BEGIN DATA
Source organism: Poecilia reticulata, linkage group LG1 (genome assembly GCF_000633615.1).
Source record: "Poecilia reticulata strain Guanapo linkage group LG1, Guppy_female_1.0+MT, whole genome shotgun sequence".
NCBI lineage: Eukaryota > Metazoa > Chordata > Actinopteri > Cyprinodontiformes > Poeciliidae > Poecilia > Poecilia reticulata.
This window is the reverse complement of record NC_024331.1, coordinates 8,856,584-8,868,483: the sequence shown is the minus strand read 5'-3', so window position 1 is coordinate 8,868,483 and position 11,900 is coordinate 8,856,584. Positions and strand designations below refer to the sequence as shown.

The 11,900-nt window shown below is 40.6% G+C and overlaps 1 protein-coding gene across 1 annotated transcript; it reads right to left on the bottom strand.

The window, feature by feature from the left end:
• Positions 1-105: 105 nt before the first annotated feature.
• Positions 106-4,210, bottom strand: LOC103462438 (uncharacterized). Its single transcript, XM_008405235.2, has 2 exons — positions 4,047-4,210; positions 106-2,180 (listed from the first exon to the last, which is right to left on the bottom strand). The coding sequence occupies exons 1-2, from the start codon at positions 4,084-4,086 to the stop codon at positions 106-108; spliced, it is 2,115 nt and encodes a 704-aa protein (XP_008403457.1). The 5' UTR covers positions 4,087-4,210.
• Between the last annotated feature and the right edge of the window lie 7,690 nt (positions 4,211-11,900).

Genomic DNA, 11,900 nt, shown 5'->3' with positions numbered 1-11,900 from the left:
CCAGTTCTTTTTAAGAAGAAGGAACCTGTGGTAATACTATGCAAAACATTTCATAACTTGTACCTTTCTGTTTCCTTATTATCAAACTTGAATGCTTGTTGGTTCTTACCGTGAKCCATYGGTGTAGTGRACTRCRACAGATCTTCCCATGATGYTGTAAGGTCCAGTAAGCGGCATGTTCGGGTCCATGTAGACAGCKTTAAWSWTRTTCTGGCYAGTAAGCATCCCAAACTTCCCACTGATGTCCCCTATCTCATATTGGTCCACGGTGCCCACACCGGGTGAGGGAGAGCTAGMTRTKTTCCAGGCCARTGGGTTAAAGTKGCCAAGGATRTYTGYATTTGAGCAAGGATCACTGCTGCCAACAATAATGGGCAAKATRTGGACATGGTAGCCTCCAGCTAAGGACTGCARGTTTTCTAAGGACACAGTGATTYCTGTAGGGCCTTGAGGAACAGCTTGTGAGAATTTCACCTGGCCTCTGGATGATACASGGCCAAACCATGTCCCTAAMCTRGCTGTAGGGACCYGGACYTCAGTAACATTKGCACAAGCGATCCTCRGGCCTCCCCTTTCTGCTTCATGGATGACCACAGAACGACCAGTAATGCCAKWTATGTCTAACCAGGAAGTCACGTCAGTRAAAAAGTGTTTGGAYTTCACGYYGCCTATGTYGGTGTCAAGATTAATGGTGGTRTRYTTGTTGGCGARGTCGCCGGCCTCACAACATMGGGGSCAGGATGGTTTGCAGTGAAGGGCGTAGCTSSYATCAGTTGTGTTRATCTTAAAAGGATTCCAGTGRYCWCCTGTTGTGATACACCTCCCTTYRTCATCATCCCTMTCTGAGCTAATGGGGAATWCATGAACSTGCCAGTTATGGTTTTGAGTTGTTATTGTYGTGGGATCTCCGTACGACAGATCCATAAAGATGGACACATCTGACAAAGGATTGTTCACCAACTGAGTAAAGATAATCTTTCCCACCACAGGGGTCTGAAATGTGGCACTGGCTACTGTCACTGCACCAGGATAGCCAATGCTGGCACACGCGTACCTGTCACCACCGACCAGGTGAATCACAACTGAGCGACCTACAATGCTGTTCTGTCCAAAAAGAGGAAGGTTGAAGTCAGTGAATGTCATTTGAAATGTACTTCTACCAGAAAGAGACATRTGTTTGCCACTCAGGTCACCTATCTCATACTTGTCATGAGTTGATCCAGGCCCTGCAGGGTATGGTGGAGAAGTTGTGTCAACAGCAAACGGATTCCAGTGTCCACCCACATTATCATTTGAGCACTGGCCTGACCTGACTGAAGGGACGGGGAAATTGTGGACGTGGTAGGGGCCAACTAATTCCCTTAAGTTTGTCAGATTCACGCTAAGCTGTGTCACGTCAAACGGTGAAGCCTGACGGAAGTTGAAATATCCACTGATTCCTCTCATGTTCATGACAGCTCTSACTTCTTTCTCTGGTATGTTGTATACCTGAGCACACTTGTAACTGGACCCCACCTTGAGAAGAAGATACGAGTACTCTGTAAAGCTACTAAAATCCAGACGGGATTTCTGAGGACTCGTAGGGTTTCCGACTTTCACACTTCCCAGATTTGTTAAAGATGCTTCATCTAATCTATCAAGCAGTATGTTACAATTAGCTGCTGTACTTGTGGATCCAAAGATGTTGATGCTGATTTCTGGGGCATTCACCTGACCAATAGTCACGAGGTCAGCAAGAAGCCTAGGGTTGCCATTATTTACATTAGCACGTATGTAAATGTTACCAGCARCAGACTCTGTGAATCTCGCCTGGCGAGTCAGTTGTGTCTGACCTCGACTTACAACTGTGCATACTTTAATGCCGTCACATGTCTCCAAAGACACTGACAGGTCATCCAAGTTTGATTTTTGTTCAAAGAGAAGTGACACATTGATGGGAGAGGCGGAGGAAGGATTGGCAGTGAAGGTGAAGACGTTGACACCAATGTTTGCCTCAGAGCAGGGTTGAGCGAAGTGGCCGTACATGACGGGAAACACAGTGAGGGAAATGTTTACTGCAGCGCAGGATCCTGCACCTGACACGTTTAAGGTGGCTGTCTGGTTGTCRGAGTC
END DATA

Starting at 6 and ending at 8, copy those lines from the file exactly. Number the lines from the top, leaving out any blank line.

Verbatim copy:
The window, feature by feature from the left end:
• Positions 1-105: 105 nt before the first annotated feature.
• Positions 106-4,210, bottom strand: LOC103462438 (uncharacterized). Its single transcript, XM_008405235.2, has 2 exons — positions 4,047-4,210; positions 106-2,180 (listed from the first exon to the last, which is right to left on the bottom strand). The coding sequence occupies exons 1-2, from the start codon at positions 4,084-4,086 to the stop codon at positions 106-108; spliced, it is 2,115 nt and encodes a 704-aa protein (XP_008403457.1). The 5' UTR covers positions 4,087-4,210.